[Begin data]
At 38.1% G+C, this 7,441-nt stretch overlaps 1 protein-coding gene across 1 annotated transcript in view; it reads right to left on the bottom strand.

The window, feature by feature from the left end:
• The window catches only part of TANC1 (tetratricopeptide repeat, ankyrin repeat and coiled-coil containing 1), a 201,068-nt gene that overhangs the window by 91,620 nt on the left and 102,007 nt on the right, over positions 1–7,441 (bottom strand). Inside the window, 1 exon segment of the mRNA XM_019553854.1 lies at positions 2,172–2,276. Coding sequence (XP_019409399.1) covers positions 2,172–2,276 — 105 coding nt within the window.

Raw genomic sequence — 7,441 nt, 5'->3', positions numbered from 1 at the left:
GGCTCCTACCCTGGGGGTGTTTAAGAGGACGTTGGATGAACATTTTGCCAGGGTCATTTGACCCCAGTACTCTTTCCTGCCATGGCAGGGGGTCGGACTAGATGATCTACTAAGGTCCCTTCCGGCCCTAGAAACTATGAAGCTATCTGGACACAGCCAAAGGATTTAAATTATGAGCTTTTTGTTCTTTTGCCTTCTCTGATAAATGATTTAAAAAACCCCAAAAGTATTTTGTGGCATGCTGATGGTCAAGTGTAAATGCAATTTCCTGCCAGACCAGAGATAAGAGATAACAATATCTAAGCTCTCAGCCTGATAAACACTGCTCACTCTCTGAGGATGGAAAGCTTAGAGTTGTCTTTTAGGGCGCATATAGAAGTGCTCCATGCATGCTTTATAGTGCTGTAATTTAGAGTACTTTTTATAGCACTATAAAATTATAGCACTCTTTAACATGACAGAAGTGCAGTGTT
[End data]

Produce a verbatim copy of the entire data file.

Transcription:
At 38.1% G+C, this 7,441-nt stretch overlaps 1 protein-coding gene across 1 annotated transcript in view; it reads right to left on the bottom strand.

The window, feature by feature from the left end:
• The window catches only part of TANC1 (tetratricopeptide repeat, ankyrin repeat and coiled-coil containing 1), a 201,068-nt gene that overhangs the window by 91,620 nt on the left and 102,007 nt on the right, over positions 1–7,441 (bottom strand). Inside the window, 1 exon segment of the mRNA XM_019553854.1 lies at positions 2,172–2,276. Coding sequence (XP_019409399.1) covers positions 2,172–2,276 — 105 coding nt within the window.

Raw genomic sequence — 7,441 nt, 5'->3', positions numbered from 1 at the left:
GGCTCCTACCCTGGGGGTGTTTAAGAGGACGTTGGATGAACATTTTGCCAGGGTCATTTGACCCCAGTACTCTTTCCTGCCATGGCAGGGGGTCGGACTAGATGATCTACTAAGGTCCCTTCCGGCCCTAGAAACTATGAAGCTATCTGGACACAGCCAAAGGATTTAAATTATGAGCTTTTTGTTCTTTTGCCTTCTCTGATAAATGATTTAAAAAACCCCAAAAGTATTTTGTGGCATGCTGATGGTCAAGTGTAAATGCAATTTCCTGCCAGACCAGAGATAAGAGATAACAATATCTAAGCTCTCAGCCTGATAAACACTGCTCACTCTCTGAGGATGGAAAGCTTAGAGTTGTCTTTTAGGGCGCATATAGAAGTGCTCCATGCATGCTTTATAGTGCTGTAATTTAGAGTACTTTTTATAGCACTATAAAATTATAGCACTCTTTAACATGACAGAAGTGCAGTGTT